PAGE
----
The company has a member engagement model in the works, so that it can tell how many products and services are being used by members. TTCU is taking a gamified approach to this, with help from the Domo team. According to Jackson:
We're trying to get to 3.25 products. We're at about 3.16 today. I've been working with the Domo team on how we could apply some data science to that and make it more actionable and predictive – to see how we should be targeting our marketing efforts to see more conversions.
As to advice Jackson would give to others who may be wrangling with data challenges of their own, he concluded:
Be a little more open-minded to some of the built-in tools. When I came into this, we already had some existing ETL processes as a part of that Microsoft SQL server infrastructure. And I thought, well, I'll never use Magic ETL that's built into Domo – I just didn't think I would ever use it - and now I find myself building stuff in there all the time.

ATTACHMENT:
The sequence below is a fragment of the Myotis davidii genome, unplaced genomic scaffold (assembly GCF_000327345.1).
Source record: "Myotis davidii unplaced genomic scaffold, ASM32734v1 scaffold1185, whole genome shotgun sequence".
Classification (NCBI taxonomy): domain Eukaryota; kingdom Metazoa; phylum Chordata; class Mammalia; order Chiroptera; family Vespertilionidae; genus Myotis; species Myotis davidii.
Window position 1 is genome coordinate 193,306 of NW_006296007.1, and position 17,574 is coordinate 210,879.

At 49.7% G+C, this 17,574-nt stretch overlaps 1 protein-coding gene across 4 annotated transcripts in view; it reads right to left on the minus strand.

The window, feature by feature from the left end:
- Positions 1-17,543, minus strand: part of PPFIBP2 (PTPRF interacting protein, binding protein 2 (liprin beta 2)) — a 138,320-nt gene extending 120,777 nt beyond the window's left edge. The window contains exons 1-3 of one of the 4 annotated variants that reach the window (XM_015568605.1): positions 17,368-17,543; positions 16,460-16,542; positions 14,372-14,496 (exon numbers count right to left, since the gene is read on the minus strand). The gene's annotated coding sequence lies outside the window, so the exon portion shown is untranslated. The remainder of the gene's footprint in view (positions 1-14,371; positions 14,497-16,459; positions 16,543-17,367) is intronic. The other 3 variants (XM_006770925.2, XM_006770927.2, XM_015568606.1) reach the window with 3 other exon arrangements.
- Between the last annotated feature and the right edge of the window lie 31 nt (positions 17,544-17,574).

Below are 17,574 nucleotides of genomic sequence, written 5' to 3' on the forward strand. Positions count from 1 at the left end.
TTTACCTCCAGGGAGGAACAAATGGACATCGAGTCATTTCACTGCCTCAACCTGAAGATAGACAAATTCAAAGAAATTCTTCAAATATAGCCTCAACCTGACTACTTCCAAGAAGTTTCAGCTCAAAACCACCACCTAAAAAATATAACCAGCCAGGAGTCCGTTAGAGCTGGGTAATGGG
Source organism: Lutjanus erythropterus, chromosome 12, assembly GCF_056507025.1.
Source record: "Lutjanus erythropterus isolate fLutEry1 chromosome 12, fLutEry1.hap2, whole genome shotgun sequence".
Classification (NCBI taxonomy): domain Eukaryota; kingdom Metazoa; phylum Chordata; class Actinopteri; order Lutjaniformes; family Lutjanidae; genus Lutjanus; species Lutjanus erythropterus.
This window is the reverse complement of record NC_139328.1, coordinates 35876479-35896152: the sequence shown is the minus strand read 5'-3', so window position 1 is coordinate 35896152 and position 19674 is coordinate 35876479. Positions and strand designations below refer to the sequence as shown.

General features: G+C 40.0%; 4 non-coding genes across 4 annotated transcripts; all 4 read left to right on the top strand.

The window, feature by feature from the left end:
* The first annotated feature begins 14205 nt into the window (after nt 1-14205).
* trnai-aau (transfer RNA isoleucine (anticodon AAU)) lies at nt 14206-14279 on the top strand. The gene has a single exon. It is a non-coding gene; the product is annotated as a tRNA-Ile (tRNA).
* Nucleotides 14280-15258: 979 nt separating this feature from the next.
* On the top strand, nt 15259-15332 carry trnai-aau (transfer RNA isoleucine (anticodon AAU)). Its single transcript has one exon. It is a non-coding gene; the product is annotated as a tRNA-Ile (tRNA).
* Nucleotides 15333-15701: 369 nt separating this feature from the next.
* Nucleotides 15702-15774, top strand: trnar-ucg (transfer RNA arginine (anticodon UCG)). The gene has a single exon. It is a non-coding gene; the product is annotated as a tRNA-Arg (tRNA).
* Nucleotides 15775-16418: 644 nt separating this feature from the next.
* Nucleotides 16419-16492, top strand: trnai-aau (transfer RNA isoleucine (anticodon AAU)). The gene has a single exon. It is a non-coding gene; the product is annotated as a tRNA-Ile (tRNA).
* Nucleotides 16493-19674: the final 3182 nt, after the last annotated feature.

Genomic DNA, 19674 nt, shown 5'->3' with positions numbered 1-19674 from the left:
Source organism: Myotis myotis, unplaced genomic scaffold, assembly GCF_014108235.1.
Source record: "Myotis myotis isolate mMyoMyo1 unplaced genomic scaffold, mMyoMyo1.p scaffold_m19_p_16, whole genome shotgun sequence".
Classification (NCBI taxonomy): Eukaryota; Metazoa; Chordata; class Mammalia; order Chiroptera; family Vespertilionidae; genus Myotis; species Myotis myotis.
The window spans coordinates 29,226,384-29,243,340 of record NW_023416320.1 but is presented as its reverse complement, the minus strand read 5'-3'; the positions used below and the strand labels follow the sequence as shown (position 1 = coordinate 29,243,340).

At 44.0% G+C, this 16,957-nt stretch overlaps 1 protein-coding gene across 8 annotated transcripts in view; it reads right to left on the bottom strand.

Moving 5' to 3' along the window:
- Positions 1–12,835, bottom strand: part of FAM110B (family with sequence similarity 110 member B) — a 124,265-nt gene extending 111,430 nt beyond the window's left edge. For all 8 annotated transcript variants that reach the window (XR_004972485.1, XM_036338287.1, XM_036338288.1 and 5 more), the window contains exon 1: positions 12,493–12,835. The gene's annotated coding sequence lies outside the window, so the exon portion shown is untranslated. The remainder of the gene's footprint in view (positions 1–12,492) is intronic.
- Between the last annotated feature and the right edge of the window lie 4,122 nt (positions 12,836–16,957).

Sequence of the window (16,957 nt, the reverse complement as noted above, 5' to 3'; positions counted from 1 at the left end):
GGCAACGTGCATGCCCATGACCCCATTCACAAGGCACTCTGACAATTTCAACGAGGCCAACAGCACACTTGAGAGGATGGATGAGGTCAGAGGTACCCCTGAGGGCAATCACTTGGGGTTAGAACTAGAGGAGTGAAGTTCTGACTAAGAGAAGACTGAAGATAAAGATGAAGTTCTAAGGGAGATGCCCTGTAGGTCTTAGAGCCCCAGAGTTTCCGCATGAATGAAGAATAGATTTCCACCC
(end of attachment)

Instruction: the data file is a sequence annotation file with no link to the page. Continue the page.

Listening to Jackson’s experiences, I was reminded of a previous job when access to a data warehouse was managed by one team. Customized reports had to be requested, although it wasn’t always clear what data was available or needed to be integrated from various systems. Decision-making based on those reports was challenging, especially when they took time to produce.
‘Data-driven’ and making decisions based on data in real time has become a commonly-used idea, but being able to take active responses to changing or emerging situations is a huge proof point of something working out the way you hope when you begin a change project.
Equally valuable is the emphasis on getting buy-in from staff across management and users. A successful implementation isn’t just about the technology; success is dependent on the people using it.